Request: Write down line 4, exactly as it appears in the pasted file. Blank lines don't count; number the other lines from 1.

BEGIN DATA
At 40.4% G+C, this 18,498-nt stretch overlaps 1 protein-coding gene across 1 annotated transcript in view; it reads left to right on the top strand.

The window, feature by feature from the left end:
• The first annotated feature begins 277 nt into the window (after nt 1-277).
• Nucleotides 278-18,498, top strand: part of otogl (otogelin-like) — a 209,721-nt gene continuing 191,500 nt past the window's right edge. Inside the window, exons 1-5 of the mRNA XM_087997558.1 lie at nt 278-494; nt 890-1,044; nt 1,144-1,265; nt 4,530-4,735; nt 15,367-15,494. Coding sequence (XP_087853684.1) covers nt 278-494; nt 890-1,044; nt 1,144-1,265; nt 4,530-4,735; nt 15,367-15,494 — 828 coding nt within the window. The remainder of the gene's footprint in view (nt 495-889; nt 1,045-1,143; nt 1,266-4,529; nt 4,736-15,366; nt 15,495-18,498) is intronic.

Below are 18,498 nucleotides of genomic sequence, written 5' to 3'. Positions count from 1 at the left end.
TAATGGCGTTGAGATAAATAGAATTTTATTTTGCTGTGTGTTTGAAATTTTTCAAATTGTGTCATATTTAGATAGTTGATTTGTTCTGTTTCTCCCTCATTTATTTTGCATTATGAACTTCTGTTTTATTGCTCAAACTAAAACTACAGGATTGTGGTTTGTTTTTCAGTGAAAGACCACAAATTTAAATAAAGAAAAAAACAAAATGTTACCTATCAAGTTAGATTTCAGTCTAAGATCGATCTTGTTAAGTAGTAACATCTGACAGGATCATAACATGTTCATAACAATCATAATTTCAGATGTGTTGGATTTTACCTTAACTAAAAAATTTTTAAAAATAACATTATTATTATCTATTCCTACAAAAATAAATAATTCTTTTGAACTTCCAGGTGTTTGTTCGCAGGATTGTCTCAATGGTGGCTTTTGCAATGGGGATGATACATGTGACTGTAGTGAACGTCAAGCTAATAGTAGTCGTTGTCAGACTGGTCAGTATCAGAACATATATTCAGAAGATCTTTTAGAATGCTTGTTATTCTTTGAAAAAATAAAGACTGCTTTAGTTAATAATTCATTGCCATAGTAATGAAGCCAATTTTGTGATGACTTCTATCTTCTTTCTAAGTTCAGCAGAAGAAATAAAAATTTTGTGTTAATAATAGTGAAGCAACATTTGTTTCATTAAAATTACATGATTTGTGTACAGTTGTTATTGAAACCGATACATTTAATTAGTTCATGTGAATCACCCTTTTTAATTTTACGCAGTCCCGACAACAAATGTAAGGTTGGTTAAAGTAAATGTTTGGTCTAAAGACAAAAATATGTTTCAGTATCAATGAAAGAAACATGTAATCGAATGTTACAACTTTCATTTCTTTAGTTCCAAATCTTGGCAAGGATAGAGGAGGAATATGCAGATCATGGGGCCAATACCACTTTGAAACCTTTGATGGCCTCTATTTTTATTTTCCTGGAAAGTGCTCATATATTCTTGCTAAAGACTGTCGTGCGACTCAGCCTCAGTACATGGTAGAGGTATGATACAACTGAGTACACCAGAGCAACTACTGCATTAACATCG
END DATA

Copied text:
• Nucleotides 278-18,498, top strand: part of otogl (otogelin-like) — a 209,721-nt gene continuing 191,500 nt past the window's right edge. Inside the window, exons 1-5 of the mRNA XM_087997558.1 lie at nt 278-494; nt 890-1,044; nt 1,144-1,265; nt 4,530-4,735; nt 15,367-15,494. Coding sequence (XP_087853684.1) covers nt 278-494; nt 890-1,044; nt 1,144-1,265; nt 4,530-4,735; nt 15,367-15,494 — 828 coding nt within the window. The remainder of the gene's footprint in view (nt 495-889; nt 1,045-1,143; nt 1,266-4,529; nt 4,736-15,366; nt 15,495-18,498) is intronic.